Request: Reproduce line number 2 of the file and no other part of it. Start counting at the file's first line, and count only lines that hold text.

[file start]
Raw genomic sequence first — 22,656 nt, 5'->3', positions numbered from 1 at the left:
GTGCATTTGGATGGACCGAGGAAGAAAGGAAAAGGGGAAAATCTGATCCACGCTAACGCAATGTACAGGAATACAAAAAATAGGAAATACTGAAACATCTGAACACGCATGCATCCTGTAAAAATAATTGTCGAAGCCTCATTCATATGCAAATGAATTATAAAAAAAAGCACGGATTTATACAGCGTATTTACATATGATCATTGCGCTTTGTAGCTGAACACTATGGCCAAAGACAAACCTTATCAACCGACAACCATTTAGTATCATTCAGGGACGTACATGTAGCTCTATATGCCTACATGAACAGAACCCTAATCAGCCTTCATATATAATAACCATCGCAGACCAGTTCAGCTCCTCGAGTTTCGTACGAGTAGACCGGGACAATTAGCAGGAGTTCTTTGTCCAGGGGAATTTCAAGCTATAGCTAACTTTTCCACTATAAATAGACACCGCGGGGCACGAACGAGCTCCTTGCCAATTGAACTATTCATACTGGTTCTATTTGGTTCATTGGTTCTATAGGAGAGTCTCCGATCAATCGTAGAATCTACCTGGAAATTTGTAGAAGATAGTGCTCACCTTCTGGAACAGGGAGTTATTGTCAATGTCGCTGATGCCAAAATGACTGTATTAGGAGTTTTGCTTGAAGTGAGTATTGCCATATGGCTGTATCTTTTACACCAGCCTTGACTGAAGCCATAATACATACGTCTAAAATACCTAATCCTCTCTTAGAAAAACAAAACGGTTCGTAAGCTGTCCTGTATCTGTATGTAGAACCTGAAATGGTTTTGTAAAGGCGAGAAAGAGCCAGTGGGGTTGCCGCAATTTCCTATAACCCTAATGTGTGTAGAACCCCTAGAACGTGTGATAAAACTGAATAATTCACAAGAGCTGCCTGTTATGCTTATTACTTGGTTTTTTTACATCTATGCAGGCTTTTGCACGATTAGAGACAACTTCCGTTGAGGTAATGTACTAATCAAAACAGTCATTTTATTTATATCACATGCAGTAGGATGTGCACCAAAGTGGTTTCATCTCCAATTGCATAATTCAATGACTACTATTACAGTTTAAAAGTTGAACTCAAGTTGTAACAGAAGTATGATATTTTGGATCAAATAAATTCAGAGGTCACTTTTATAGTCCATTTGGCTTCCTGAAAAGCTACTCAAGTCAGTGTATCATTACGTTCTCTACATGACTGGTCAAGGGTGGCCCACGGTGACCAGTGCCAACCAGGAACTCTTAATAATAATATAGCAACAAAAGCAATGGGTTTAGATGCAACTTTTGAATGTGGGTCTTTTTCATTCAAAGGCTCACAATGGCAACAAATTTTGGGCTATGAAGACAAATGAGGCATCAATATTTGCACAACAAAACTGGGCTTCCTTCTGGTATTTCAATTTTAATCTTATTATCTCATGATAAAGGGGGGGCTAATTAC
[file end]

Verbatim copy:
GTGCATTTGGATGGACCGAGGAAGAAAGGAAAAGGGGAAAATCTGATCCACGCTAACGCAATGTACAGGAATACAAAAAATAGGAAATACTGAAACATCTGAACACGCATGCATCCTGTAAAAATAATTGTCGAAGCCTCATTCATATGCAAATGAATTATAAAAAAAAGCACGGATTTATACAGCGTATTTACATATGATCATTGCGCTTTGTAGCTGAACACTATGGCCAAAGACAAACCTTATCAACCGACAACCATTTAGTATCATTCAGGGACGTACATGTAGCTCTATATGCCTACATGAACAGAACCCTAATCAGCCTTCATATATAATAACCATCGCAGACCAGTTCAGCTCCTCGAGTTTCGTACGAGTAGACCGGGACAATTAGCAGGAGTTCTTTGTCCAGGGGAATTTCAAGCTATAGCTAACTTTTCCACTATAAATAGACACCGCGGGGCACGAACGAGCTCCTTGCCAATTGAACTATTCATACTGGTTCTATTTGGTTCATTGGTTCTATAGGAGAGTCTCCGATCAATCGTAGAATCTACCTGGAAATTTGTAGAAGATAGTGCTCACCTTCTGGAACAGGGAGTTATTGTCAATGTCGCTGATGCCAAAATGACTGTATTAGGAGTTTTGCTTGAAGTGAGTATTGCCATATGGCTGTATCTTTTACACCAGCCTTGACTGAAGCCATAATACATACGTCTAAAATACCTAATCCTCTCTTAGAAAAACAAAACGGTTCGTAAGCTGTCCTGTATCTGTATGTAGAACCTGAAATGGTTTTGTAAAGGCGAGAAAGAGCCAGTGGGGTTGCCGCAATTTCCTATAACCCTAATGTGTGTAGAACCCCTAGAACGTGTGATAAAACTGAATAATTCACAAGAGCTGCCTGTTATGCTTATTACTTGGTTTTTTTACATCTATGCAGGCTTTTGCACGATTAGAGACAACTTCCGTTGAGGTAATGTACTAATCAAAACAGTCATTTTATTTATATCACATGCAGTAGGATGTGCACCAAAGTGGTTTCATCTCCAATTGCATAATTCAATGACTACTATTACAGTTTAAAAGTTGAACTCAAGTTGTAACAGAAGTATGATATTTTGGATCAAATAAATTCAGAGGTCACTTTTATAGTCCATTTGGCTTCCTGAAAAGCTACTCAAGTCAGTGTATCATTACGTTCTCTACATGACTGGTCAAGGGTGGCCCACGGTGACCAGTGCCAACCAGGAACTCTTAATAATAATATAGCAACAAAAGCAATGGGTTTAGATGCAACTTTTGAATGTGGGTCTTTTTCATTCAAAGGCTCACAATGGCAACAAATTTTGGGCTATGAAGACAAATGAGGCATCAATATTTGCACAACAAAACTGGGCTTCCTTCTGGTATTTCAATTTTAATCTTATTATCTCATGATAAAGGGGGGGCTAATTAC